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Why do I use ceremony and ritual in my process and at my events? The short answer is because it works. But that answer wouldn’t have sufficed for me when I started this inner work. I was educated and worked as an engineer so I required more research and understanding. I wanted evidence. I hope people are skeptical and so that short answer shouldn’t suffice for you either. In the realm of personal growth, self-help, and guru’s there are many false paths so it can be prudent to be skeptical.
I was trained to do the experiment or run the calculation myself and not just take someone else’s answer as good enough. Even in professional engineering and science work you check other people’s work and have other people check your process and calculation to ensure it doesn’t have mistakes.
When I started reading books on personal growth I was hesitant about ceremony and ritual. It looked like hokey stuff to me. Going to church as a kid didn’t help. I didn’t see any value in the ceremonies they did. Ceremonies in church seemed empty of value and meaning. When I didn’t understand them they seemed to take on a mystery that fed fear and superstitions beliefs. Fortunately, early in my personal process of change I was reading Care of the Soul by Thomas Moore and he helped clear up some of my misunderstandings, fears, and resistance. Thomas Moore helped me understand that we use ritual and ceremony all the time and that it has value in deepening our experience of life and events. This helped me get over some of my judgments and fears. Being skeptical doesn’t mean cynical, or to doubt everything. We have to try new things to see what will work and what won’t. See my previous post about my first ceremony to find out how it turned out.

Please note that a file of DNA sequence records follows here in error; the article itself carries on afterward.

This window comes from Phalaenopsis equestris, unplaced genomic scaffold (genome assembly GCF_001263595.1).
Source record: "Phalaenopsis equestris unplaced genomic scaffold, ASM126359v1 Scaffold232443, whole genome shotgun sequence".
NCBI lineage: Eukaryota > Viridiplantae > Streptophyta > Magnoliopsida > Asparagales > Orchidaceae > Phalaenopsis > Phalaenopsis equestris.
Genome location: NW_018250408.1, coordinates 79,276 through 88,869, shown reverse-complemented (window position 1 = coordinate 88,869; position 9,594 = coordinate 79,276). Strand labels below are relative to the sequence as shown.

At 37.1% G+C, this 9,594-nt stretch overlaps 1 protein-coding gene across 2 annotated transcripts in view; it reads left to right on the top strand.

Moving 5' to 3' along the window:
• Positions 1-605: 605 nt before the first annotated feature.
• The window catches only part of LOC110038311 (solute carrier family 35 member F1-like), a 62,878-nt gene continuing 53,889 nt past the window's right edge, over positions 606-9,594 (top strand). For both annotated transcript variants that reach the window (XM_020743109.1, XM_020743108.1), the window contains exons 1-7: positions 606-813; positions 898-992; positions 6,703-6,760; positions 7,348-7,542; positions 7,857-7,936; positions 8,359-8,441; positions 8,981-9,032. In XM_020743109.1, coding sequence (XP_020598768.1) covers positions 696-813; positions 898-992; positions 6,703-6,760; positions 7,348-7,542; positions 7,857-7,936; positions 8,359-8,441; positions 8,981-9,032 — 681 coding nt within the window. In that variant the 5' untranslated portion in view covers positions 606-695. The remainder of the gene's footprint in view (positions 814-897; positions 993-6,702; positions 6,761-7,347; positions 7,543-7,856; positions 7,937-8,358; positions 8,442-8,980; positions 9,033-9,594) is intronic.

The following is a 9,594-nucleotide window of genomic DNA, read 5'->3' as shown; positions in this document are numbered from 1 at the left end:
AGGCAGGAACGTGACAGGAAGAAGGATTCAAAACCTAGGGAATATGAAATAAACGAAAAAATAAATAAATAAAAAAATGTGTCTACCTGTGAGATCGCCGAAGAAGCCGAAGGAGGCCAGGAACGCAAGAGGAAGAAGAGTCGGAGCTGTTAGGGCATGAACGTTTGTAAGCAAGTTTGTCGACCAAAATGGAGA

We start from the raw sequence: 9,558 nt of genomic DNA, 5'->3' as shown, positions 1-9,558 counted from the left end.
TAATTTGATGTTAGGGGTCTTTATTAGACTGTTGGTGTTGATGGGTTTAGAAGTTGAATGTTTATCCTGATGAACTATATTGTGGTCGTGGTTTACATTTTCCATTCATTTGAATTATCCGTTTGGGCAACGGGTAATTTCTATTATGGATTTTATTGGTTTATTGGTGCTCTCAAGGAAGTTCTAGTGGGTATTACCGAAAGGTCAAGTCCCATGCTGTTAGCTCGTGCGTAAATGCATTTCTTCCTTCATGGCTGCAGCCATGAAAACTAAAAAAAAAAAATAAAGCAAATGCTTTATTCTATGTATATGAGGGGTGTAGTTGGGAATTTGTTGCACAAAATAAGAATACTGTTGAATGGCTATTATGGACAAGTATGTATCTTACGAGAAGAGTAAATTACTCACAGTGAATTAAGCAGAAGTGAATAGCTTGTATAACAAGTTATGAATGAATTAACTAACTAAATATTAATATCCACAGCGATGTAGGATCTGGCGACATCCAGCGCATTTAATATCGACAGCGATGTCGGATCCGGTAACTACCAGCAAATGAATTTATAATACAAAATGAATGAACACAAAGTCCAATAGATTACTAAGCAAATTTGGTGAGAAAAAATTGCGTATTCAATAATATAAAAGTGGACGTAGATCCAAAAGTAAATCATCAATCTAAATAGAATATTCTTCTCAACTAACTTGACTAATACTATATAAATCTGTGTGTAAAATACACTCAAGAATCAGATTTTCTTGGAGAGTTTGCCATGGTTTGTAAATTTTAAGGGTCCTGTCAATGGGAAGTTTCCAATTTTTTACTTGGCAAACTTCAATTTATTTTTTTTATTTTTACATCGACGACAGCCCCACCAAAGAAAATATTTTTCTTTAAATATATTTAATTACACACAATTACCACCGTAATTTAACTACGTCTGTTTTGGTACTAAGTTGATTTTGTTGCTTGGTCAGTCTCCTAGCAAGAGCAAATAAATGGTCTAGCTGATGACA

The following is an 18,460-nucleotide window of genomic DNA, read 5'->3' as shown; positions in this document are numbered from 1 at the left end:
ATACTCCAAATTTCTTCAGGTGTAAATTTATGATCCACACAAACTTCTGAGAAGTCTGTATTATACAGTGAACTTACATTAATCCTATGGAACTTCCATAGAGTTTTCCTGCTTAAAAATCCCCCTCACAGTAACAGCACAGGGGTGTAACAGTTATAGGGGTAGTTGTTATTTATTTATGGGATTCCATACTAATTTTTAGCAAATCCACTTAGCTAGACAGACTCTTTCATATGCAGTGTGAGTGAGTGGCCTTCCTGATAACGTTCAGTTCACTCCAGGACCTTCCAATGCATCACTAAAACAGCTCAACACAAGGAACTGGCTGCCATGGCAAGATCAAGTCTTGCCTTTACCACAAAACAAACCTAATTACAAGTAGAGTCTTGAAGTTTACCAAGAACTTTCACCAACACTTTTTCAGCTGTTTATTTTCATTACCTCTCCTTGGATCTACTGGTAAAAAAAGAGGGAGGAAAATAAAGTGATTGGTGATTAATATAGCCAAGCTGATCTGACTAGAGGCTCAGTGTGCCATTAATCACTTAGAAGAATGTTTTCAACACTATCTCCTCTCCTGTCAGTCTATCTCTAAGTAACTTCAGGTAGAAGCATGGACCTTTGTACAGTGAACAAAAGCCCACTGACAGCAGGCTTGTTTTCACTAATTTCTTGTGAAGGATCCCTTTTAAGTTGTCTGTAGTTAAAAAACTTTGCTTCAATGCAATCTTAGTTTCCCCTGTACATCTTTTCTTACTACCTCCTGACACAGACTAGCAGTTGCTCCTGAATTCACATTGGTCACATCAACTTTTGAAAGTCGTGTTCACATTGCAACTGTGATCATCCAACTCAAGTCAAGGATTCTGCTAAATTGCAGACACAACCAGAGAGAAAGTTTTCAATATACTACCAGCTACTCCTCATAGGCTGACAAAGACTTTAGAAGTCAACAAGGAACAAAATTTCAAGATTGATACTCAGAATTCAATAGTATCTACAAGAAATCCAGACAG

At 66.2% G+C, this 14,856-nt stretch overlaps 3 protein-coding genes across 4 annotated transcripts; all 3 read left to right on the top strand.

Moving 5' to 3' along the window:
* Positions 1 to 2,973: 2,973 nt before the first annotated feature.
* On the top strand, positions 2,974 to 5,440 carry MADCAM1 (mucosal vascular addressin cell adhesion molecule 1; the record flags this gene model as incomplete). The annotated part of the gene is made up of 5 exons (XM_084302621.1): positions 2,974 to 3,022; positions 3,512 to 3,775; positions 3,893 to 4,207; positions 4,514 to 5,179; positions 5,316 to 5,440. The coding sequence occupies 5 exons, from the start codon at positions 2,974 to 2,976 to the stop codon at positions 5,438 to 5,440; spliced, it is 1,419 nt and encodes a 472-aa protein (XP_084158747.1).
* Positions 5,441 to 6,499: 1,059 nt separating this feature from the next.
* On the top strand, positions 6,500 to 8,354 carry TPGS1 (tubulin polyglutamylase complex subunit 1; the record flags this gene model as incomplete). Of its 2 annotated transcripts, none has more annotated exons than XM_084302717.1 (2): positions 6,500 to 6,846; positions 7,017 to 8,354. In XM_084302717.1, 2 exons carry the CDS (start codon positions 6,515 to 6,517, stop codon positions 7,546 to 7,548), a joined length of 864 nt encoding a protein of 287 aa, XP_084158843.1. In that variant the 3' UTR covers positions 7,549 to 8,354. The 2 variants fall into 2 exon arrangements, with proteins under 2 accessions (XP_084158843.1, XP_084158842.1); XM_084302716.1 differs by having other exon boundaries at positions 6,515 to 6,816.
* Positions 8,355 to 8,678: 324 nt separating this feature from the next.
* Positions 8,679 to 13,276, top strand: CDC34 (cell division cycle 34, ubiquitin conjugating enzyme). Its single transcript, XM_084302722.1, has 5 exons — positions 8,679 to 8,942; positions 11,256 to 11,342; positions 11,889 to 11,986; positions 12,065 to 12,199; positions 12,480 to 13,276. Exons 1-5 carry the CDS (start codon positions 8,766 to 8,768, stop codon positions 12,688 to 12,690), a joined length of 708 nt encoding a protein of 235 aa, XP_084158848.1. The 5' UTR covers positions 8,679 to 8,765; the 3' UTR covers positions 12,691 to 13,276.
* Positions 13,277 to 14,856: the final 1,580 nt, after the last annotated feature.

Ceremony and Ritual in Everyday Life
We use birthdays to celebrate life and longevity. We customarily wish people happiness and sing them a song together. There might also be a Christening or Baptism as an intent for a young person’s well being in life. Weddings are ceremonies where people come together and unify their commitment to love, honor, respect, and take care of one another. Anniversary parties are for fun and to celebrate love. Thanksgiving is a celebration of gratitude. Independence Day is a celebration of freedom. Christmas time holidays are a celebration of great love and family connections. Holidays and celebrations are filled with rituals that deepen our connection to emotion, and to each other. Sometimes the bonding happens through the ritual of sharing a sports game together.
Funerals are our ceremony to honor and pay respects to the departed. They also afford family and friends to engage in practices that will help them to detach from that relationship emotionally and move on with their life. These rituals serve a purpose for those still living.
When I was in the military I put on my uniform each morning. With it I assumed a new identity, and personality. I shed my personal life attachments and commitments, and embraced a serious commitment to service. Wearing the uniform made many things about my personality and expressions change such as showing affection, my posture in how I stood, sat, and how I spoke. When I first put on the uniform I was taught that it was a big deal. I put on that uniform and it was an individual ceremony of change where I transformed my focus and intent within. Over time I became practiced at the change and it became automatic ritual of personal change each time I got dressed.
We also use ceremony and ritual in smaller ways in our everyday lives. At a sporting event we play or sing the national anthem. The music invites us to connect with our country men and women in a unified way. After the game competitors shake hands in a ritual of respect. Brushing my teeth is a personal ritual of cleansing. If I don’t brush my teeth before bed I don’t feel like things are in order.
Some people start their job by getting dressed for it. Others don’t feel they are ready to go until they first have their cup of coffee or tea in the morning. We probably don’t think of these everyday actions as rituals that connect us to our lives, activities, relationships or ways for us to focus our attention and intent, but they are. An action or activity can be practical and still have a ritualistic emotional feeling or centering aspect to it. There are rituals we do all around us that help us get centered in an emotional state and focused. We probably just have a different label for them.